Casey Anthony: Does Defense have to Prove Sordid Allegations?

By Hal Boedeker | Sentinel Staff Writer
Posted May 30, 2011

Does Casey Anthony's defense team have to prove "these sordid allegations of sexual abuse" for the jury?

The question was posed tonight by WESH-Channel 2's Bob Kealing.

Judge O.H. Eaton Jr., the station's legal analyst, gave an answer that viewers could interpret several ways. "Actually, they don't have to prove what they said. They just have to raise a reasonable doubt about it," Eaton said.

But Eaton reconsidered and added, "You're right. If they don't present something that makes sense, why I think the jury will discount it."

Anthony is charged with first-degree murder in the death of her daughter, Caylee. The trial's second week begins Tuesday. In the defense opening statement, attorney Jose Baez accused Casey's father, George, of sexually abusing her.

WFTV-Channel 9 legal analyst Bill Sheaffer previewed the coming week and predicted that Cindy Anthony's 911 call will lead into testimony from law enforcement officers. Sheaffer also predicted that Casey Anthony will cry when Caylee is discussed -- and Sheaffer described that as something she's been instructed to do by her attorneys.

WFTV's Jeff Deal added that Sheaffer says Casey's "acting falls flat when she can't maintain her emotion for very long."

What do you think about that?

WKMG's Erik von Ancken studied Cindy Anthony's time on the stand Saturday. "Throughout her entire testimony, she looks mostly straight ahead at prosecutors, sometimes to the right where the jury is seated, but never to the left where Casey is seated," von Ancken said.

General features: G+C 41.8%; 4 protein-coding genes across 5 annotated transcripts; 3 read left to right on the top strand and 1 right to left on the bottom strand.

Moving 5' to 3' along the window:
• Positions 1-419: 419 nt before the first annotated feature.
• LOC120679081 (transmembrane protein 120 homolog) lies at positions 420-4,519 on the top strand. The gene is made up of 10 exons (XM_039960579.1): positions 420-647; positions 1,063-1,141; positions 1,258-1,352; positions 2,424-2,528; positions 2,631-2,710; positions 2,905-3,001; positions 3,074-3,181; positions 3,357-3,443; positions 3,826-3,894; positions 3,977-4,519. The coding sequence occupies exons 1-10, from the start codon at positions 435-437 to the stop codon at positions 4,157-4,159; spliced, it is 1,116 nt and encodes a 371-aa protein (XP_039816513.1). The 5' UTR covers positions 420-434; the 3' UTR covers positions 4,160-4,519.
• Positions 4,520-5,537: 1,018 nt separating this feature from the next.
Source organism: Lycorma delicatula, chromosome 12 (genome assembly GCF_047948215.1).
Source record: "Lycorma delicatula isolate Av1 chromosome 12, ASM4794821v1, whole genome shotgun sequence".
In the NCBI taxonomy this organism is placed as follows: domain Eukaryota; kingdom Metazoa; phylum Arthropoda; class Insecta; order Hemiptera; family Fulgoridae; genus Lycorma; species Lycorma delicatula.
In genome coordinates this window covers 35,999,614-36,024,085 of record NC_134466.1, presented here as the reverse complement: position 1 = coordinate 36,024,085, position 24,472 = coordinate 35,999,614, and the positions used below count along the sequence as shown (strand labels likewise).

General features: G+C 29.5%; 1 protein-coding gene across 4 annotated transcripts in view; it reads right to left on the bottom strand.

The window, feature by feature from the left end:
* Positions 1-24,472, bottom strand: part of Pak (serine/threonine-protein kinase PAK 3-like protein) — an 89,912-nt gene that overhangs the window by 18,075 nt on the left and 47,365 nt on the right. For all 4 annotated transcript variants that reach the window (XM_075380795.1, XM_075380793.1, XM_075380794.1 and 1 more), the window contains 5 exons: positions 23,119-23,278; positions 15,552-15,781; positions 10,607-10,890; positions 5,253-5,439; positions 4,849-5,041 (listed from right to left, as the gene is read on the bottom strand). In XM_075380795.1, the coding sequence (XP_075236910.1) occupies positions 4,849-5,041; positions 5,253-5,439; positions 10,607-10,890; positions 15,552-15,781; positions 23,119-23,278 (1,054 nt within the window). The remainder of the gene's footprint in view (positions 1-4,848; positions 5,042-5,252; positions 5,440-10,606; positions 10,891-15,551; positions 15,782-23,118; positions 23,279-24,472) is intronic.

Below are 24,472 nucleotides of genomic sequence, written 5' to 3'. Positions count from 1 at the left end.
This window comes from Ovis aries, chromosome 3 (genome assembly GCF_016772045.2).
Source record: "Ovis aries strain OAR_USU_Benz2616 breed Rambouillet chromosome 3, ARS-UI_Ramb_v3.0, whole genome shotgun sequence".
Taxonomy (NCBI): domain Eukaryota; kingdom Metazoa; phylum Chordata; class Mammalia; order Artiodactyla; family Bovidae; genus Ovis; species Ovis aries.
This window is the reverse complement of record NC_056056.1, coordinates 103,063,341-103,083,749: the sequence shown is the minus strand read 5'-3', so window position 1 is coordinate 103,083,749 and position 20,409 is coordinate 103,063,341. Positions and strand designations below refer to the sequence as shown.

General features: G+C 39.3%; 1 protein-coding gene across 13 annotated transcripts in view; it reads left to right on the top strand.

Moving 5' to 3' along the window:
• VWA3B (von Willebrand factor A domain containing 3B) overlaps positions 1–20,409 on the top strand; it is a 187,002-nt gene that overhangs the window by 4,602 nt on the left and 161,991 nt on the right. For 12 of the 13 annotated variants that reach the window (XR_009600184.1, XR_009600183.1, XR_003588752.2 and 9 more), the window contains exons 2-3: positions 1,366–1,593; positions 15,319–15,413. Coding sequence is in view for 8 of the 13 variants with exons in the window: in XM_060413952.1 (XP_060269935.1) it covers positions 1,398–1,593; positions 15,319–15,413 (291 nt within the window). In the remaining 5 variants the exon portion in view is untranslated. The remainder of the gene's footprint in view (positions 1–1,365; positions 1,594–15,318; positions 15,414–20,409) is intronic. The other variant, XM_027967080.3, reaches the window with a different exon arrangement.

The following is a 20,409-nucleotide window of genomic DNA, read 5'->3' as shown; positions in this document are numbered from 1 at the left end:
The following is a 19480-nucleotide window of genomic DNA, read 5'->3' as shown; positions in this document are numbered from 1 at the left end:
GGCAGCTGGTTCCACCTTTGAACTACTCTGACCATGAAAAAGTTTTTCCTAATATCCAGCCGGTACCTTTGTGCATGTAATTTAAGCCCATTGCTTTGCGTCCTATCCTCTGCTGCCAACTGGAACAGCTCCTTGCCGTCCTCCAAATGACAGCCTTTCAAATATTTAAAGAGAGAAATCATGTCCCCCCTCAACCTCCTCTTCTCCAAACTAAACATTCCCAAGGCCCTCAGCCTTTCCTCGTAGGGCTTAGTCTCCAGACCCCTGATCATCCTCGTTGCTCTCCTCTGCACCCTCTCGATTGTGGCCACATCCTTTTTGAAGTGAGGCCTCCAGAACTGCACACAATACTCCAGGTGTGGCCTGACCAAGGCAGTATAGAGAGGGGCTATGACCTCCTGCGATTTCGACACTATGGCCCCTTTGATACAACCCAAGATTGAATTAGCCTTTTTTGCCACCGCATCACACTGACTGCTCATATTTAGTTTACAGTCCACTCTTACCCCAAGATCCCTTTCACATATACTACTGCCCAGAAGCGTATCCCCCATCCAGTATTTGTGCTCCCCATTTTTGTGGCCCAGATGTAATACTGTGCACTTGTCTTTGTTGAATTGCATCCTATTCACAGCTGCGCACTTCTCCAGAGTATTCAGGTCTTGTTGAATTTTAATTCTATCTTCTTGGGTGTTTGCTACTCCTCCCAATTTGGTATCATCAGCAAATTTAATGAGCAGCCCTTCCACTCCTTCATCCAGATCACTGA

Von Ancken added that during other sessions in court Casey has interacted with her parents: They have smiled at each other. Or Cindy has waved at her daughter.

The change, von Ancken said, in a memorable bit of writing: "Cindy knows there is no Zanny the nanny, as Casey pretended there was for years. And Cindy knows that Casey's strategy to save herself from the death penalty is to claim abuse, telling the world that Cindy's husband and Cindy's son sexually abused Casey. Whether those allegations are true or not, they're awful -- awfully public now and for Cindy awfully painful."

WKMG anchor Lauren Rowe asked legal analyst Mark NeJame how defense attorney Jose Baez would cross examine Cindy Anthony. "More of the same," NeJame predicted, adding that he had been "very, very unimpressed" with the defense.

"Casey's been providing the information to her counsel, which allows for cross examination," NeJame said. "It's not been very pretty, at least from the defense perspective. It's one thing after another. Her story seems to be preposterous."

NeJame praised the state for dividing the questioning among three prosecutors. "What I don't understand is why Mr. Baez, the least experienced person of the defense team, is the one carrying all the cross examination," NeJame said.

NeJame said the prosecution had to be "extremely happy" with Cindy's testimony Saturday. NeJame predicted that the prosecution would stick to its timeline in laying out the case.

There will be a hearing early Tuesday to determine if Lee Anthony, Casey's brother, can sit in court for his sister's murder trial. Chief Judge Belvin Perry has allowed George and Cindy Anthony to sit through their daughter's trial even though they're witnesses. Lee Anthony will be a witness as well.